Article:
Justice Anderson advanced that in the sovereign democratic state of Guyana in which sovereignty belongs to the people, the people have supreme power or authority to govern themselves. This, he said, implies the right to self-determination, or as the Preamble to the Constitution states, it affirms the sovereignty and independence of the people. According to him, these pre-existing rights may be enlarged but cannot be constricted by the executive, legislative or judicial organs of the state, which derive their legitimacy from the sovereignty of the people as expressed in their Constitution.
He argued that there is an irrefutable presumption that the people know who would best represent their interests in government and are the ones to decide upon the suitability and categories of qualifications of persons to stand for office. He advanced that the imposition of restrictions that disqualify large numbers of persons from standing for election as president, which are not sanctioned by the people in the constitutionally-authorised manner, necessarily trenches on their freedom to choose their representatives and is concomitantly a fetter upon their sovereignty.
Justice Anderson went on to say that it may be true that certain modern notions are thought to be more conducive to democracy than older notions, but advanced that unless these notions have attained the status of jus cogens (the principles which form the norms of international law that cannot be set aside), they cannot be determinative.
According to him, it was not for the judges “to give effect to these modern notions by purporting to give an updated interpretation to the Constitution. The Constitution does not confer upon the judges a vague and general power to modernise it… the power to make a change is reserved to the people …, acting in accordance with the procedure for constitutional amendment. That is the democratic way to bring a Constitution up to date.”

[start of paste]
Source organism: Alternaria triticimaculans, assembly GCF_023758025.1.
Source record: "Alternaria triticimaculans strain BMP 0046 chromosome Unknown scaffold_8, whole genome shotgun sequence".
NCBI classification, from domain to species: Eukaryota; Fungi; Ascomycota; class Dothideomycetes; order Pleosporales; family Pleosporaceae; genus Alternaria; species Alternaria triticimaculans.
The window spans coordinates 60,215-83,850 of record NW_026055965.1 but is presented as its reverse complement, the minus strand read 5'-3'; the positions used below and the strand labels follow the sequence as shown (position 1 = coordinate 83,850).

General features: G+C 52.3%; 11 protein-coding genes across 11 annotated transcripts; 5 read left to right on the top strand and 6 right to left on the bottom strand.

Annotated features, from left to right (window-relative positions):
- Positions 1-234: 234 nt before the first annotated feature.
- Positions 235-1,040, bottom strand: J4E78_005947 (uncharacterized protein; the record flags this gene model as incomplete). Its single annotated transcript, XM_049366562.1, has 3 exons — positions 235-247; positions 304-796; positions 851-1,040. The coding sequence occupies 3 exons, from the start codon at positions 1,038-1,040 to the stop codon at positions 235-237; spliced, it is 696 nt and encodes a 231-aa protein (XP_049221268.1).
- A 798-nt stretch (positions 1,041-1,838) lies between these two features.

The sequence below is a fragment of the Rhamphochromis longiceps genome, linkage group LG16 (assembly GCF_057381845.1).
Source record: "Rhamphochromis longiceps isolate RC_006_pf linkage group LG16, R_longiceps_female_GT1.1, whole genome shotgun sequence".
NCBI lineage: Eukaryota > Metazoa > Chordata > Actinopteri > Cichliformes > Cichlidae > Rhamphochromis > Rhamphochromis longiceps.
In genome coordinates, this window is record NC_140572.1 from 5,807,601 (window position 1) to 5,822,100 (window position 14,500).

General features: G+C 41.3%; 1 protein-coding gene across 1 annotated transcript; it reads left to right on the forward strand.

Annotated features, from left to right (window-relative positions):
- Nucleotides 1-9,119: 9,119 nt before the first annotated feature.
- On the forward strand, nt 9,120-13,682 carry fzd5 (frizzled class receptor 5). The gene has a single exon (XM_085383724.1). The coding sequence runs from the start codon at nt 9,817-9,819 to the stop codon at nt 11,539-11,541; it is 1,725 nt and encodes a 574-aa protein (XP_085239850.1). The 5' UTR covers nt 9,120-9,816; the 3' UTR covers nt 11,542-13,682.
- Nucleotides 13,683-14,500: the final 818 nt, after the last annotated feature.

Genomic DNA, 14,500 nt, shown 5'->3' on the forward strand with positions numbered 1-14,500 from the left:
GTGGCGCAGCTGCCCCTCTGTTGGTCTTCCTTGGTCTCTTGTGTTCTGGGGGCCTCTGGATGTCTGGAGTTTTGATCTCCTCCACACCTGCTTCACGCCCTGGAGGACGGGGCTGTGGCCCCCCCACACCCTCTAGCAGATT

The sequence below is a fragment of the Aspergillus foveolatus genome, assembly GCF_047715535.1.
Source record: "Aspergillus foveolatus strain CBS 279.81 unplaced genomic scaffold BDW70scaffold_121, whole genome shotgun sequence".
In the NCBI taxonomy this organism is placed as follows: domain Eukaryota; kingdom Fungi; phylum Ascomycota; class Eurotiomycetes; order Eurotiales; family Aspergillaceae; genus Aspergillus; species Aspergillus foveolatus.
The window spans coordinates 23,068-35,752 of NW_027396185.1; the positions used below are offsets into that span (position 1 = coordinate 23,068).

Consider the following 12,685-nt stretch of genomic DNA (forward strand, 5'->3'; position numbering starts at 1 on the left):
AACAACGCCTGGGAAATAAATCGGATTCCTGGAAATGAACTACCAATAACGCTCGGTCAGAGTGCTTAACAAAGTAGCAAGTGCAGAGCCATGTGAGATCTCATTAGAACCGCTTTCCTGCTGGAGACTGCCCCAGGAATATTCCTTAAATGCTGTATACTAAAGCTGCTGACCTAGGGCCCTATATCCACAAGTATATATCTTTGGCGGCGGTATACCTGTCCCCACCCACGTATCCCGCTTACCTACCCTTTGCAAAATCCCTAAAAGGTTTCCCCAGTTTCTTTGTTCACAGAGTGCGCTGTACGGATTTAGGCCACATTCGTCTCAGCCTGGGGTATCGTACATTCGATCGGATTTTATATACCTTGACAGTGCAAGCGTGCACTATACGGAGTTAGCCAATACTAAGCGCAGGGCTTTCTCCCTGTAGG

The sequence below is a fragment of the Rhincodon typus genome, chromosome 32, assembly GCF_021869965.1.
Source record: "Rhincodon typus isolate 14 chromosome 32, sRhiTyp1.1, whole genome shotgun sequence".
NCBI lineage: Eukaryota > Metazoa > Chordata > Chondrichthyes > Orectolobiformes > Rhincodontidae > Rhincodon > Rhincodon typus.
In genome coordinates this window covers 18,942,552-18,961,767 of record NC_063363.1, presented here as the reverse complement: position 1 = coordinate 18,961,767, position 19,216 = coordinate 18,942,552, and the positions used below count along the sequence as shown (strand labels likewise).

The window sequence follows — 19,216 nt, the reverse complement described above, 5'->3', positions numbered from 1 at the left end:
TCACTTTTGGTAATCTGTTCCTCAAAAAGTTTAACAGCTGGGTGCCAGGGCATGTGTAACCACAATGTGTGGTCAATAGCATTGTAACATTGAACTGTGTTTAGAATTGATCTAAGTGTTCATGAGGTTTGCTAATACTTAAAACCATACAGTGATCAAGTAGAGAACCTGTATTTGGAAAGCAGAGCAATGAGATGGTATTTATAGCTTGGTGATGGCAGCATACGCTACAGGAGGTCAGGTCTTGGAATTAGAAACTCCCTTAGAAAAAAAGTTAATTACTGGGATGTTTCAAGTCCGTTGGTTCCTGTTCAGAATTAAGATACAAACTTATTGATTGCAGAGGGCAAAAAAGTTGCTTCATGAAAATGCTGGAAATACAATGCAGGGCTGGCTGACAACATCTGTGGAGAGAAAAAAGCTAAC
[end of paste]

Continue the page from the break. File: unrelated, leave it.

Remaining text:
In Justice Anderson’s opinion, the amendment was therefore unconstitutional because it disqualified five categories of persons from standing for the post of president who were not previously so disqualified without the approval of the people in a referendum.
For him, the question was not whether Guyana remained a democratic sovereign state, but rather, whether the amendments diminished or watered down the rights vested in the people as recognised in Articles 1 and 9. He was persuaded it did.
Although acknowledging that the amendments were the result of laudable efforts at political consensus and it was clearly inconvenient to strike down an important legislative fruit of the agreement that was reached on that occasion, Justice Anderson said that inconvenience was neither the test, nor an exception to the test, of the constitutional requirement.
He was of the view that “the Court was required to guard the constitutional requirement for the holding of the referendum as prescribed by the framers of the Constitution whatever the degree of inconvenience.”
Justice Anderson also did not accept that the delay of 14 years in bringing the constitutional motion was relevant on the facts of the action filed by Richardson. Whilst conceding that the length and nature of a delay could be such that no one had standing to challenge the constitutionality of an Act, he considered that as the matter of delay was not raised in the lower courts, it would be unfair for it now to be considered by the CCJ.
The court made no orders as to costs.
The state was represented by Attorney-General Basil Williams SC, Solicitor-General Kim Kyte-Thomas, Queen’s Counsel Hal Gollop and Ralph Thorne, Principal Legal Advisor Judy Stuart-Adonis and State Counsel Utieka John.
Richardson was represented by Senior Counsel Mendes, in association with attorneys Devesh Maharaj and Kandace Bharath.